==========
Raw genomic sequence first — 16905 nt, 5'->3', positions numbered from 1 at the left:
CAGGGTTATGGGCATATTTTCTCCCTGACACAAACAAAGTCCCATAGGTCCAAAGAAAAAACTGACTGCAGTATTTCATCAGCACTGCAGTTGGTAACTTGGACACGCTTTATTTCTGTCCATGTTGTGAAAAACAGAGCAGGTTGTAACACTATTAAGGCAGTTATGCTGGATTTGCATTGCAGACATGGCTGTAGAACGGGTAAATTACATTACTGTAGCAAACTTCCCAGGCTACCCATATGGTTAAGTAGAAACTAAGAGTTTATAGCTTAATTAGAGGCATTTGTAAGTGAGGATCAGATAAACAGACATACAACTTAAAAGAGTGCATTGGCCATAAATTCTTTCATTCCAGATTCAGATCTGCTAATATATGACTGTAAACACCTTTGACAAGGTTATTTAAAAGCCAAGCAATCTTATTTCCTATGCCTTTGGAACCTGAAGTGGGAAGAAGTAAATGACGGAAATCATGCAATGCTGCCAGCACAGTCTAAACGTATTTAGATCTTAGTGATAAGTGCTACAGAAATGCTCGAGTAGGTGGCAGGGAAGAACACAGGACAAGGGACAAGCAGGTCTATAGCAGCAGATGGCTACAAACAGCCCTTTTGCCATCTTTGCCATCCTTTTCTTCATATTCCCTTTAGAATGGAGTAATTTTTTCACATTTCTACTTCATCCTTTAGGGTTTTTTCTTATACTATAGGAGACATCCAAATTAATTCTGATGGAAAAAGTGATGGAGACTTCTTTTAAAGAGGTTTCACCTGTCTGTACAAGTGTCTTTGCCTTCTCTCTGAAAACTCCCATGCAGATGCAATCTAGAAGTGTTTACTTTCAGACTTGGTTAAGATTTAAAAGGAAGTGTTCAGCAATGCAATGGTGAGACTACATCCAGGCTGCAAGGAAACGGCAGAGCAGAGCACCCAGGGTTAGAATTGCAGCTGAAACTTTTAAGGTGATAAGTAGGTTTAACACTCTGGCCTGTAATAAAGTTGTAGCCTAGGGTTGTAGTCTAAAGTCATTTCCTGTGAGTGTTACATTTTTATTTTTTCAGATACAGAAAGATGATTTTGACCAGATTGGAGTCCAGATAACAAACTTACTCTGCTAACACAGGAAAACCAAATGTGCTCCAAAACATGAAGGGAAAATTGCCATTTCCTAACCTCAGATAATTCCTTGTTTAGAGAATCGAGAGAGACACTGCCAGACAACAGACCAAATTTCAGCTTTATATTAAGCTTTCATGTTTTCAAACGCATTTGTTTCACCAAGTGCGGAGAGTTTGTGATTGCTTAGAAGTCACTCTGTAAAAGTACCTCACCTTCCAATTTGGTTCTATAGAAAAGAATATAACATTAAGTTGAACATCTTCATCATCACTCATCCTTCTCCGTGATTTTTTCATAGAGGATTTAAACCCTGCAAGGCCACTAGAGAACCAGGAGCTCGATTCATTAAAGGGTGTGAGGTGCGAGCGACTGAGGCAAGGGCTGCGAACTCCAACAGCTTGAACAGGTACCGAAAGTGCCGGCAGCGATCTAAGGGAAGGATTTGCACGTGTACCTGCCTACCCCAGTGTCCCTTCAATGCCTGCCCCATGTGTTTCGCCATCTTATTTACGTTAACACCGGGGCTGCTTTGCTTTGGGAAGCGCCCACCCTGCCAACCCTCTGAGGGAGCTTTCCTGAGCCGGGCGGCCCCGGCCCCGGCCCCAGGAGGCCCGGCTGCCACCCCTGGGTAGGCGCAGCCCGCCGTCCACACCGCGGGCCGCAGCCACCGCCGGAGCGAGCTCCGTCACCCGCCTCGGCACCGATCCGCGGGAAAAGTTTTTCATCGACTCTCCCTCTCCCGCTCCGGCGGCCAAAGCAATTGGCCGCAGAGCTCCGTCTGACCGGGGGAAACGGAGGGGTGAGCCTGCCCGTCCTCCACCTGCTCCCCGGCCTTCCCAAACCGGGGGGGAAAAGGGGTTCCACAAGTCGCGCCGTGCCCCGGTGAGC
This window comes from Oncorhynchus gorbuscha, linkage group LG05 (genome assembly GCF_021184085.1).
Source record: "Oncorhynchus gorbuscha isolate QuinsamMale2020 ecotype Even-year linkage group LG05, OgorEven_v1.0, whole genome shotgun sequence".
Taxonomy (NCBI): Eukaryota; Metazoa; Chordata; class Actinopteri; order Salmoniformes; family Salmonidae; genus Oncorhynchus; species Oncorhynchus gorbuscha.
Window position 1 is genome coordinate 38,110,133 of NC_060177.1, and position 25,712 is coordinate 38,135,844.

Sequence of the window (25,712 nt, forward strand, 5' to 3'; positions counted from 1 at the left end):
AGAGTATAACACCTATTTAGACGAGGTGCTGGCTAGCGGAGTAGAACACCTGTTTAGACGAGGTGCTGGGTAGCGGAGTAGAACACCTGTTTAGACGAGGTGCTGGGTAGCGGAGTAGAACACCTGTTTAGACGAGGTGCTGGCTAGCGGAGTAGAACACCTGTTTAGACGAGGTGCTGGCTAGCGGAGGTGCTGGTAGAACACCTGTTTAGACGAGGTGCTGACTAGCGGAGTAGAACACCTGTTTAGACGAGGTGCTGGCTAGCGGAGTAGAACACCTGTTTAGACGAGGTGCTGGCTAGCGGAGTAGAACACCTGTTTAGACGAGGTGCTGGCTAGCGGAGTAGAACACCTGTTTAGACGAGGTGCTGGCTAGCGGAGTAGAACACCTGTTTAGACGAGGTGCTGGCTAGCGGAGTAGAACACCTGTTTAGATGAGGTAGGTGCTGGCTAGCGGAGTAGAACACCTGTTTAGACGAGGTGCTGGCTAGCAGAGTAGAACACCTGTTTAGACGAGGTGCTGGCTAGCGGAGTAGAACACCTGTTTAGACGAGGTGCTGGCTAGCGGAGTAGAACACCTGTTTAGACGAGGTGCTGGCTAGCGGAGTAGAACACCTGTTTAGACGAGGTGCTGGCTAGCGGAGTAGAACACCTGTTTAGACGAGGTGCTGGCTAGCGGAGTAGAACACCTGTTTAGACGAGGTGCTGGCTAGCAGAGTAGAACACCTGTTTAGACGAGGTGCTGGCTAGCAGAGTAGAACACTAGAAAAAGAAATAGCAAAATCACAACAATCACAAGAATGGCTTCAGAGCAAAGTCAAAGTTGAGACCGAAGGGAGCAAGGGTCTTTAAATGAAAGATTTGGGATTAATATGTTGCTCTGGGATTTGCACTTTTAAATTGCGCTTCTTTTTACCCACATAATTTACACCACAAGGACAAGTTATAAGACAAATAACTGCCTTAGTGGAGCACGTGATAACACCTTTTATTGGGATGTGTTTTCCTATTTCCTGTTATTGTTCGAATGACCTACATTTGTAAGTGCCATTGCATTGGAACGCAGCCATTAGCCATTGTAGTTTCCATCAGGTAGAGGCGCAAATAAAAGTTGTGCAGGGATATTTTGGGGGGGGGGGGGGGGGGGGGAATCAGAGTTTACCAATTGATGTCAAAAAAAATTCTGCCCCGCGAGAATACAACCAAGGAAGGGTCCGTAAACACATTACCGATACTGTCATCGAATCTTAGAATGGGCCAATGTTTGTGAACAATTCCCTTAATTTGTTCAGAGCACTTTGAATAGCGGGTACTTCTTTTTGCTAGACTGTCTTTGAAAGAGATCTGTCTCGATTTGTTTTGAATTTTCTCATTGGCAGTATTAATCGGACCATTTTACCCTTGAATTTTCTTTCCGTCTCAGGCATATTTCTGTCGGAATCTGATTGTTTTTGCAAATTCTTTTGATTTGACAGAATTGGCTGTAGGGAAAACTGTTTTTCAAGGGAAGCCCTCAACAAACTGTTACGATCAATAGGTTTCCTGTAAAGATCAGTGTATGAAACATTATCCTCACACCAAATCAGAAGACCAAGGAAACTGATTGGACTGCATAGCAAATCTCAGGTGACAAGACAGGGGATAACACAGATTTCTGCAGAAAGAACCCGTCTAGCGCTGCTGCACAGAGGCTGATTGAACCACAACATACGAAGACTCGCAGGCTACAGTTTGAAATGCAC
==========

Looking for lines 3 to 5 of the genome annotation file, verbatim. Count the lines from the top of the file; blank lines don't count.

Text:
This window comes from Oncorhynchus gorbuscha, linkage group LG05 (genome assembly GCF_021184085.1).
Source record: "Oncorhynchus gorbuscha isolate QuinsamMale2020 ecotype Even-year linkage group LG05, OgorEven_v1.0, whole genome shotgun sequence".
Taxonomy (NCBI): Eukaryota; Metazoa; Chordata; class Actinopteri; order Salmoniformes; family Salmonidae; genus Oncorhynchus; species Oncorhynchus gorbuscha.